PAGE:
Professor Dana Dachman-Soled (ECE/UMIACS) is the recipient of a 2015 National Science Foundation Faculty Early Career Development (CAREER) Award for Non-Black-Box Cryptography: Defending Against and Benefiting from Access to Code. The five-year award is worth $495,000.
Regarding the award, Dachman-Soled said, “I am very excited to receive the NSF Faculty Early Career award. This grant will allow me to support and develop my research and educational agenda. I am looking forward to using this opportunity to make an impact in my field.”
Dachman-Soled is an assistant professor in the Department of Electrical and Computer Engineering, part of the A. James Clark School of Engineering at the University of Maryland. Her research interests include cryptography, complexity theory and security. Broadly, she has interests in cryptography including security against physical attacks, secure multiparty computation, and black-box complexity. She is also interested in property testing of Boolean functions and cryptographic hardness of learning.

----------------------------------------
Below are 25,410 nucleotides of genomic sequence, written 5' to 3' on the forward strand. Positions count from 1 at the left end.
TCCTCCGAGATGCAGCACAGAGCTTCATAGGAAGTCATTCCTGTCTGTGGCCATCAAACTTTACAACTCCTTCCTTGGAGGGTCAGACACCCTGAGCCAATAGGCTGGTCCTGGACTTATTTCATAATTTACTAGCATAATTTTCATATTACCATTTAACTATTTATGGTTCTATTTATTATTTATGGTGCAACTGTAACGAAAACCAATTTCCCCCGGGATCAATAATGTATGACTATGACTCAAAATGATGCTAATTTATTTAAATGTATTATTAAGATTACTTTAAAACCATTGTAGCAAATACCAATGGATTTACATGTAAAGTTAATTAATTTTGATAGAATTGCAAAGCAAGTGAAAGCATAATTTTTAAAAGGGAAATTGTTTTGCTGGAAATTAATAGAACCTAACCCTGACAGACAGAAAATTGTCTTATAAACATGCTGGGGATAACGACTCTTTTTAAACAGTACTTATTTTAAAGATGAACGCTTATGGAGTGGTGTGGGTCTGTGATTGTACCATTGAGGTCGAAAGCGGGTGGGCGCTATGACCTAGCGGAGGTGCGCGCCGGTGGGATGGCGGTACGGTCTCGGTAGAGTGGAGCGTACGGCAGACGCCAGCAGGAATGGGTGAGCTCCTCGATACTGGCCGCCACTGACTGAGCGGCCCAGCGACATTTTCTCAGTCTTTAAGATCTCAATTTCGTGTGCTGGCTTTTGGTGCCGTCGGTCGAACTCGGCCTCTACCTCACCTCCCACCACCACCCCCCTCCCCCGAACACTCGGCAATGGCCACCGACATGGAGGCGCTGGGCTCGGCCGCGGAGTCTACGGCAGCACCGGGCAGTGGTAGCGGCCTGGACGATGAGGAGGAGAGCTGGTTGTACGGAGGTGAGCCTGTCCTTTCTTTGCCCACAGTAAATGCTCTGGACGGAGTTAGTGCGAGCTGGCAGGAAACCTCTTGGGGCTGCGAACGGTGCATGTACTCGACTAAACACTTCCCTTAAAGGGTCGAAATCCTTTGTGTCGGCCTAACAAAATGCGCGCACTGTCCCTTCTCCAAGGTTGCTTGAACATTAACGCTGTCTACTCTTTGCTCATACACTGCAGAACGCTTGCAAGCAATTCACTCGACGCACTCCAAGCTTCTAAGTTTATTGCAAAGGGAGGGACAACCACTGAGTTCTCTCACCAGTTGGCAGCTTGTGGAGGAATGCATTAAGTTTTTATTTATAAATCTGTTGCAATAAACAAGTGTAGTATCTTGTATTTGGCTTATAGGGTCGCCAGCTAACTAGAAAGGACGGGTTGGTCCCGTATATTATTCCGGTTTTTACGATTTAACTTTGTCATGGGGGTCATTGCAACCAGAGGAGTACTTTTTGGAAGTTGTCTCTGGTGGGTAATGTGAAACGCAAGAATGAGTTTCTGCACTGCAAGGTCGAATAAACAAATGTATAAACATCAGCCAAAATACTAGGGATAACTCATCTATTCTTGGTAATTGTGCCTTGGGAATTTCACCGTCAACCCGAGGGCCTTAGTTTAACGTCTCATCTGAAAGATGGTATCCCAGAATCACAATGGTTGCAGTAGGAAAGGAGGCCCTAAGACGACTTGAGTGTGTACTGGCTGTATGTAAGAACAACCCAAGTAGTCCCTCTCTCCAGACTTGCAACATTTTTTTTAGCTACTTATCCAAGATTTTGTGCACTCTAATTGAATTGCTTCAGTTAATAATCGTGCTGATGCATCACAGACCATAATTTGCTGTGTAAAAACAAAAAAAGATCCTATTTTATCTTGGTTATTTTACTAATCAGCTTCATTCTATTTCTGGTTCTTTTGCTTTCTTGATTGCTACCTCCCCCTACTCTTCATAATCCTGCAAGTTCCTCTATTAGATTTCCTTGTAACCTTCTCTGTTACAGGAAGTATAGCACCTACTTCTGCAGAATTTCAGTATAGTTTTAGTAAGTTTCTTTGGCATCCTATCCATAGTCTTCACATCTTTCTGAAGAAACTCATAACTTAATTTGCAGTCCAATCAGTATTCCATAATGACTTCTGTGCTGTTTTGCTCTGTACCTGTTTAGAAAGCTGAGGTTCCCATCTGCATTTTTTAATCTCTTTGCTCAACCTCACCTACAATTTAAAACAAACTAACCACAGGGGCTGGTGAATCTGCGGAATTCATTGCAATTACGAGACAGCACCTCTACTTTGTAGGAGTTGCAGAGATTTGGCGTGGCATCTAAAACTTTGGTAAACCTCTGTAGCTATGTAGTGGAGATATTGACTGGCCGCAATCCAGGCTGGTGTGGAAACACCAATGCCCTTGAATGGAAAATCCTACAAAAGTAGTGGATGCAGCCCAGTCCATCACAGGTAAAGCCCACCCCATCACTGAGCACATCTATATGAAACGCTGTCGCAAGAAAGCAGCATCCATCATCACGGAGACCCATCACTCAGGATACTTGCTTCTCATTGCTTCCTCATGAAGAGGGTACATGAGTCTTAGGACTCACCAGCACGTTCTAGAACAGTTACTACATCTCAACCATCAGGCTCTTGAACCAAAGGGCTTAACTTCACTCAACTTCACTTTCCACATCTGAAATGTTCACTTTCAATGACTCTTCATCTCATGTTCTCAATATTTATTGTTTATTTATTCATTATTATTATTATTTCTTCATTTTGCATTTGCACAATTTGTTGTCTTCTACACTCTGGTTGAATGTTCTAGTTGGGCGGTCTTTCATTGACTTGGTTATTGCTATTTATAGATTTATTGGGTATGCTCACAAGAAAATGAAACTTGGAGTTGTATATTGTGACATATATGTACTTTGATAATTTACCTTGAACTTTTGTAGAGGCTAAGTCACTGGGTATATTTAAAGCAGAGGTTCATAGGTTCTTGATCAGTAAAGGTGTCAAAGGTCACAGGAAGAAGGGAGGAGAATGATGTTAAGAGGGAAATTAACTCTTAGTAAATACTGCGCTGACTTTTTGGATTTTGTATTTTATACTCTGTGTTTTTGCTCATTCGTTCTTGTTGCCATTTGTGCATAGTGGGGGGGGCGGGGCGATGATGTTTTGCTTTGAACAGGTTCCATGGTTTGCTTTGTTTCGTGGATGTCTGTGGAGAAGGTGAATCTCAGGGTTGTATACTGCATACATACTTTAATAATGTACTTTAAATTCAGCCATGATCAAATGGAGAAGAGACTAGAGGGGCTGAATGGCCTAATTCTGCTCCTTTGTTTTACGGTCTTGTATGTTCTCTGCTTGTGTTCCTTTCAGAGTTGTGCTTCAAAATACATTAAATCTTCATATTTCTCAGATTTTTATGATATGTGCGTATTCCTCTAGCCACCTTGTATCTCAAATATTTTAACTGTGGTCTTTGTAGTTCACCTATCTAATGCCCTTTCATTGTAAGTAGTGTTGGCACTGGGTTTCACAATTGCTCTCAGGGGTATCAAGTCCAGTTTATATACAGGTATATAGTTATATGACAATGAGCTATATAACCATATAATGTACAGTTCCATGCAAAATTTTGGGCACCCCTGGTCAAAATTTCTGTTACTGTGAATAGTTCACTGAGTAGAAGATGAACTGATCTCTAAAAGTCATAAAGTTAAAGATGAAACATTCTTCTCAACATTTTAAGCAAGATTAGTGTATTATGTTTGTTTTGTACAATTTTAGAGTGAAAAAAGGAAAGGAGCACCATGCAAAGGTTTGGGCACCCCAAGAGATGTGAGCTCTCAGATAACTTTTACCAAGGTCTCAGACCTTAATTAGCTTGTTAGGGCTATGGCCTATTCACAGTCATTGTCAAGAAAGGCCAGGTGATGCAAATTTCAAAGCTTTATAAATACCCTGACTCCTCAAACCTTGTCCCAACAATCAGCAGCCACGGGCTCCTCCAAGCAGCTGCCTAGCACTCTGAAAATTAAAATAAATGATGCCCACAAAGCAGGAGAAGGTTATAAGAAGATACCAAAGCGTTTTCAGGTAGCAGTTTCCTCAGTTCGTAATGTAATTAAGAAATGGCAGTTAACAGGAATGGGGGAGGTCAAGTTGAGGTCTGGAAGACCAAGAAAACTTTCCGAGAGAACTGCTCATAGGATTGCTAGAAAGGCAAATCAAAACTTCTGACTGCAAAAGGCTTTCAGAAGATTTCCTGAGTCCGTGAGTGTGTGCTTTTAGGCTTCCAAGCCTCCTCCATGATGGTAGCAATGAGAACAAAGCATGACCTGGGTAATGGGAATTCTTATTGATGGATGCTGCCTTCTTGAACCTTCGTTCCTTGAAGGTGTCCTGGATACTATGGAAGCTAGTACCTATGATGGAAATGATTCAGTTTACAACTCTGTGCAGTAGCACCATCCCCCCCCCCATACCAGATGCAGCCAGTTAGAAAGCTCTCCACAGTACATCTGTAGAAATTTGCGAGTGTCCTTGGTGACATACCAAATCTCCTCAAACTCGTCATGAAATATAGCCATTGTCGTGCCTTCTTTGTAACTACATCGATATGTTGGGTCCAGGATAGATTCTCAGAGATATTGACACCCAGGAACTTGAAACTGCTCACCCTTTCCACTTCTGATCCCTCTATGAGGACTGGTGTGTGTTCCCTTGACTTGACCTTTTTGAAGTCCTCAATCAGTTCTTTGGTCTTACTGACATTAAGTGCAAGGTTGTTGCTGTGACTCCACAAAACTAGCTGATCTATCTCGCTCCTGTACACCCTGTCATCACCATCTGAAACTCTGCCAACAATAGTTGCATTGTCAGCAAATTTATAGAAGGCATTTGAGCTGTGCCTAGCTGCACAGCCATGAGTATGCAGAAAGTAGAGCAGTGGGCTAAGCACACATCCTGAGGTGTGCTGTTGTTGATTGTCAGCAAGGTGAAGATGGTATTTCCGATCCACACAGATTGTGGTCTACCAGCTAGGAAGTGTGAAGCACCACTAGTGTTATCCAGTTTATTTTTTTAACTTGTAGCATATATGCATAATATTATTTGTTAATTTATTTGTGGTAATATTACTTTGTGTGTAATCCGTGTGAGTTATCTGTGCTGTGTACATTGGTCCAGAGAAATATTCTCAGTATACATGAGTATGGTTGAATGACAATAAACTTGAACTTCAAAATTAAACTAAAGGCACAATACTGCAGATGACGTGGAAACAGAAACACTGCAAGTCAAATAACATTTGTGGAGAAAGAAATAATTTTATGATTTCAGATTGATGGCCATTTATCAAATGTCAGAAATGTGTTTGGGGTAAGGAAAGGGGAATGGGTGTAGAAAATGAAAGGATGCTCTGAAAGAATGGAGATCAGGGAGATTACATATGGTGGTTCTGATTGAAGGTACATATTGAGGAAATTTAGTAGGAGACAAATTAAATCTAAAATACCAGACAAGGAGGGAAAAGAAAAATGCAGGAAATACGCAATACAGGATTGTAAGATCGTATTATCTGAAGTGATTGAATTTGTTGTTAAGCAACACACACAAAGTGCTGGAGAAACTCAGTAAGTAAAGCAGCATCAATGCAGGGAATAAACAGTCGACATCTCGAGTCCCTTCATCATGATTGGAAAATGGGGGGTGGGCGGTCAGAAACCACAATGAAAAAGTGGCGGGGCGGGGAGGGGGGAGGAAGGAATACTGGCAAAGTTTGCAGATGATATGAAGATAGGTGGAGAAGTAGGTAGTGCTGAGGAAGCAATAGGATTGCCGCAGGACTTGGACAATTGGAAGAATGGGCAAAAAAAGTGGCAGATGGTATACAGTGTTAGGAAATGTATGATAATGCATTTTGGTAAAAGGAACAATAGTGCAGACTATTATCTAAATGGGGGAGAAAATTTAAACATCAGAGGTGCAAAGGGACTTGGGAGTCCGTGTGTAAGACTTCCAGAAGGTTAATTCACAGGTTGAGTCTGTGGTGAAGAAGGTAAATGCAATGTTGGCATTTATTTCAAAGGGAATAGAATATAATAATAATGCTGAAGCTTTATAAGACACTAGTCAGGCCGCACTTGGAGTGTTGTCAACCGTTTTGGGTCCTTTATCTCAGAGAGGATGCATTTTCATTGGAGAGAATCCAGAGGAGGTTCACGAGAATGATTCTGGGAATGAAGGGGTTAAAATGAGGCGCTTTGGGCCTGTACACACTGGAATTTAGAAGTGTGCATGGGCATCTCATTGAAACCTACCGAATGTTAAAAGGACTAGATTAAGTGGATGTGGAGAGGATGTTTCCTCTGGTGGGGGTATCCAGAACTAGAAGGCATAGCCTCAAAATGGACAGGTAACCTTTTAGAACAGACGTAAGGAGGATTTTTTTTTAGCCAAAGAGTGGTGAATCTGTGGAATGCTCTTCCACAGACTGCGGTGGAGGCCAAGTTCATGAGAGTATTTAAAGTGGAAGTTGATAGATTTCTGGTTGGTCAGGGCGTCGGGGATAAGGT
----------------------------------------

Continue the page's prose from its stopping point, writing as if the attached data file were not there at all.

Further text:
Dachman-Soled is also affiliated with the Maryland Cybersecurity Center, UMIACS, and Computer Science. Prior to joining the University of Maryland, Dachman-Soled spent two years at Microsoft Research New England. She completed her Ph.D. at Columbia University under the supervision of Prof. Tal Malkin.
About this research
The Faculty Early Career Development (CAREER) Program offers the NSF’s most prestigious awards in support of junior faculty who exemplify the role of teacher-scholars through outstanding research, excellent education and the integration of education and research within the context of the mission of their organizations.
March 27, 2015
Dachman-Soled Wins NSF Career Award
Did You Know
UMD's Neutral Buoyancy Research Facility, which simulates weightlessness, is one of only two such facilities in the U.S.